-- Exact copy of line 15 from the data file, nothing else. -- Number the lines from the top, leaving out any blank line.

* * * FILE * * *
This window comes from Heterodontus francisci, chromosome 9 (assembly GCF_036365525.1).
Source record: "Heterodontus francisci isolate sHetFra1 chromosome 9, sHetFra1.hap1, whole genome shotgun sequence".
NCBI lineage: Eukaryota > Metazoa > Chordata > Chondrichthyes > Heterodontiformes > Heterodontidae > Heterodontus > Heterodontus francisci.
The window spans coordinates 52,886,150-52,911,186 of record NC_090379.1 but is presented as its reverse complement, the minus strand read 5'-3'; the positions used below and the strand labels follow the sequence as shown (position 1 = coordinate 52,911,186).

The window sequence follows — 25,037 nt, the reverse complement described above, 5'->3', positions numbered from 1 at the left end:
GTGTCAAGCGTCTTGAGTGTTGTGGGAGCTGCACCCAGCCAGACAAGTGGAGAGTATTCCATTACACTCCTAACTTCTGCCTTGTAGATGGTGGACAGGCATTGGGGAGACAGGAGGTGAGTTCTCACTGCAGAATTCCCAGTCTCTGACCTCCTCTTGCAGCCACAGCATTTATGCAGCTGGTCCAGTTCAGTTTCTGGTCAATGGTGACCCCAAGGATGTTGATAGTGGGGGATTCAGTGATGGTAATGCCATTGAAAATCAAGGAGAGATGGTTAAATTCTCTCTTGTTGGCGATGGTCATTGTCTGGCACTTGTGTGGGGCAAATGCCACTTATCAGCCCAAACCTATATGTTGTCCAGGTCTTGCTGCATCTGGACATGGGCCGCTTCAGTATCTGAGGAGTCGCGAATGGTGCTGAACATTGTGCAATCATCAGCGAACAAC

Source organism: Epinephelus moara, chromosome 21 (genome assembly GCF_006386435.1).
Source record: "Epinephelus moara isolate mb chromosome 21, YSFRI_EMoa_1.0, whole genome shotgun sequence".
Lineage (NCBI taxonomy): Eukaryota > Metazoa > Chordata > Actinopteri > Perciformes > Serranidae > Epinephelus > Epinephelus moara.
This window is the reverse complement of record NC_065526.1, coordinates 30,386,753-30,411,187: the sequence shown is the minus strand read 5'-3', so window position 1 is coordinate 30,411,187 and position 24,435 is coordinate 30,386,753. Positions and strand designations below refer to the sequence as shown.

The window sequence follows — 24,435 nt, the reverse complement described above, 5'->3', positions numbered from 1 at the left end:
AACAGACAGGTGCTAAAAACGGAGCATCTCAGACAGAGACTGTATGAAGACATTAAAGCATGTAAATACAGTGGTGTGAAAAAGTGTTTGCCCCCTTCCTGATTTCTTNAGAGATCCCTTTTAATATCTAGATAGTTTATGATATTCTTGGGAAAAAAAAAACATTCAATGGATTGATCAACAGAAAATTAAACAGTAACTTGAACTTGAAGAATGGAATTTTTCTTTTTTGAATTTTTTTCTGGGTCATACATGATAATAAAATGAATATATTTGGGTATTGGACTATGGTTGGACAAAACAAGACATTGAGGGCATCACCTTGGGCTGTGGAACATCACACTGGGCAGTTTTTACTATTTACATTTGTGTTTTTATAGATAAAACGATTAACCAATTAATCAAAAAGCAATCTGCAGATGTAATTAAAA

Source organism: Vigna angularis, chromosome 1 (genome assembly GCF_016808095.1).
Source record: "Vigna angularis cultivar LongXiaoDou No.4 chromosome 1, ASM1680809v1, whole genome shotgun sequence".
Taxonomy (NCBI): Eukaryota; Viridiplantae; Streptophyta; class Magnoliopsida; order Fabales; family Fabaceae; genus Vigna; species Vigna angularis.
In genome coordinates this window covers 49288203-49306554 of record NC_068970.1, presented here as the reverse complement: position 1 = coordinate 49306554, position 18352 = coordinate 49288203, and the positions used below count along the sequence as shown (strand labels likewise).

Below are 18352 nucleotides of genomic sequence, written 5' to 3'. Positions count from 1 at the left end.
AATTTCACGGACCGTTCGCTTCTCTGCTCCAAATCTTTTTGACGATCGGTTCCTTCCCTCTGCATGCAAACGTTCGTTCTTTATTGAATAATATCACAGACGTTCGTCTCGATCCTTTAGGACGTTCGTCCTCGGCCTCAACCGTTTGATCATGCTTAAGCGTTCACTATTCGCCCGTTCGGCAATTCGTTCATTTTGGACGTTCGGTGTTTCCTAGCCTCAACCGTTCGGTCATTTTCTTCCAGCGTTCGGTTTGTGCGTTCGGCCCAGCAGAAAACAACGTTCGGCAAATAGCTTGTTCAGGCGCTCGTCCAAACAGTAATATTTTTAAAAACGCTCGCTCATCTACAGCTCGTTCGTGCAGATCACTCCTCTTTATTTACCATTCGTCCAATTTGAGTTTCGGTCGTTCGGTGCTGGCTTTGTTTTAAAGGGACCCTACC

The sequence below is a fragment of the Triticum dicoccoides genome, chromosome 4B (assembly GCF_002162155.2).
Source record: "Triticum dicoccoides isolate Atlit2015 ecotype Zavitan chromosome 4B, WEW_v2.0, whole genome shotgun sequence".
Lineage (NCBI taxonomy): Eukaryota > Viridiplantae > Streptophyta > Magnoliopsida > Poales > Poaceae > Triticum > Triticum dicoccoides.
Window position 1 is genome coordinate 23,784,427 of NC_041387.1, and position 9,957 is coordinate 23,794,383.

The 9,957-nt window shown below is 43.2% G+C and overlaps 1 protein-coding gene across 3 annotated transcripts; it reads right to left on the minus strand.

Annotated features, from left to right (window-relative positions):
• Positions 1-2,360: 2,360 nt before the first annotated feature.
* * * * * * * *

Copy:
Taxonomy (NCBI): Eukaryota; Viridiplantae; Streptophyta; class Magnoliopsida; order Fabales; family Fabaceae; genus Vigna; species Vigna angularis.